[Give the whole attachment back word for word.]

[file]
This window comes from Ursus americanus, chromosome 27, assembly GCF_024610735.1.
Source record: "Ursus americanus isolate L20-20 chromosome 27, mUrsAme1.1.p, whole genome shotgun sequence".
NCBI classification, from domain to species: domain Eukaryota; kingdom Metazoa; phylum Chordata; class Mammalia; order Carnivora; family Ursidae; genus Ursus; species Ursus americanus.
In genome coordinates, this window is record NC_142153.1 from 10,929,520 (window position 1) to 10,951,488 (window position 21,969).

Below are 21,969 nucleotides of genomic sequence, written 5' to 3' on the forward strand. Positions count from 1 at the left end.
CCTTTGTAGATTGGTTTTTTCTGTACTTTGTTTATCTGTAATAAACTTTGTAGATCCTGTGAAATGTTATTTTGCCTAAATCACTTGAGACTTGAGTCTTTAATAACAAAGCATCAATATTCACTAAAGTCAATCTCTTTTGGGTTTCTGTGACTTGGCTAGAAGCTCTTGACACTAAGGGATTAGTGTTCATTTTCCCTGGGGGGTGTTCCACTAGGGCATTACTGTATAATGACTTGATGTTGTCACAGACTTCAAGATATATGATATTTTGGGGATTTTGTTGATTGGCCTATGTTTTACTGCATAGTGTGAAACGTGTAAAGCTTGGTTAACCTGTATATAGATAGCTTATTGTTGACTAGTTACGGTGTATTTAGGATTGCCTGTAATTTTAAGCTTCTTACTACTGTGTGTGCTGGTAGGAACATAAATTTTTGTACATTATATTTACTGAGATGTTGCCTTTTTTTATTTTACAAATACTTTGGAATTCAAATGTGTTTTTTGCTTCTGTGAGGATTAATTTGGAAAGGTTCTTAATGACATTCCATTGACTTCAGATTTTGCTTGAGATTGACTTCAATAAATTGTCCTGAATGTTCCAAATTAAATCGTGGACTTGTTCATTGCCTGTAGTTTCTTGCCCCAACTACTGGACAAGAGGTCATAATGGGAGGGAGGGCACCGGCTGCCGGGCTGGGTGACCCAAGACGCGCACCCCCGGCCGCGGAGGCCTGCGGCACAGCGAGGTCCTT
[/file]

This window comes from Ursus americanus, chromosome 27, assembly GCF_024610735.1.
Source record: "Ursus americanus isolate L20-20 chromosome 27, mUrsAme1.1.p, whole genome shotgun sequence".
NCBI classification, from domain to species: domain Eukaryota; kingdom Metazoa; phylum Chordata; class Mammalia; order Carnivora; family Ursidae; genus Ursus; species Ursus americanus.
In genome coordinates, this window is record NC_142153.1 from 10,929,520 (window position 1) to 10,951,488 (window position 21,969).

Below are 21,969 nucleotides of genomic sequence, written 5' to 3' on the forward strand. Positions count from 1 at the left end.
CCTTTGTAGATTGGTTTTTTCTGTACTTTGTTTATCTGTAATAAACTTTGTAGATCCTGTGAAATGTTATTTTGCCTAAATCACTTGAGACTTGAGTCTTTAATAACAAAGCATCAATATTCACTAAAGTCAATCTCTTTTGGGTTTCTGTGACTTGGCTAGAAGCTCTTGACACTAAGGGATTAGTGTTCATTTTCCCTGGGGGGTGTTCCACTAGGGCATTACTGTATAATGACTTGATGTTGTCACAGACTTCAAGATATATGATATTTTGGGGATTTTGTTGATTGGCCTATGTTTTACTGCATAGTGTGAAACGTGTAAAGCTTGGTTAACCTGTATATAGATAGCTTATTGTTGACTAGTTACGGTGTATTTAGGATTGCCTGTAATTTTAAGCTTCTTACTACTGTGTGTGCTGGTAGGAACATAAATTTTTGTACATTATATTTACTGAGATGTTGCCTTTTTTTATTTTACAAATACTTTGGAATTCAAATGTGTTTTTTGCTTCTGTGAGGATTAATTTGGAAAGGTTCTTAATGACATTCCATTGACTTCAGATTTTGCTTGAGATTGACTTCAATAAATTGTCCTGAATGTTCCAAATTAAATCGTGGACTTGTTCATTGCCTGTAGTTTCTTGCCCCAACTACTGGACAAGAGGTCATAATGGGAGGGAGGGCACCGGCTGCCGGGCTGGGTGACCCAAGACGCGCACCCCCGGCCGCGGAGGCCTGCGGCACAGCGAGGTCCTT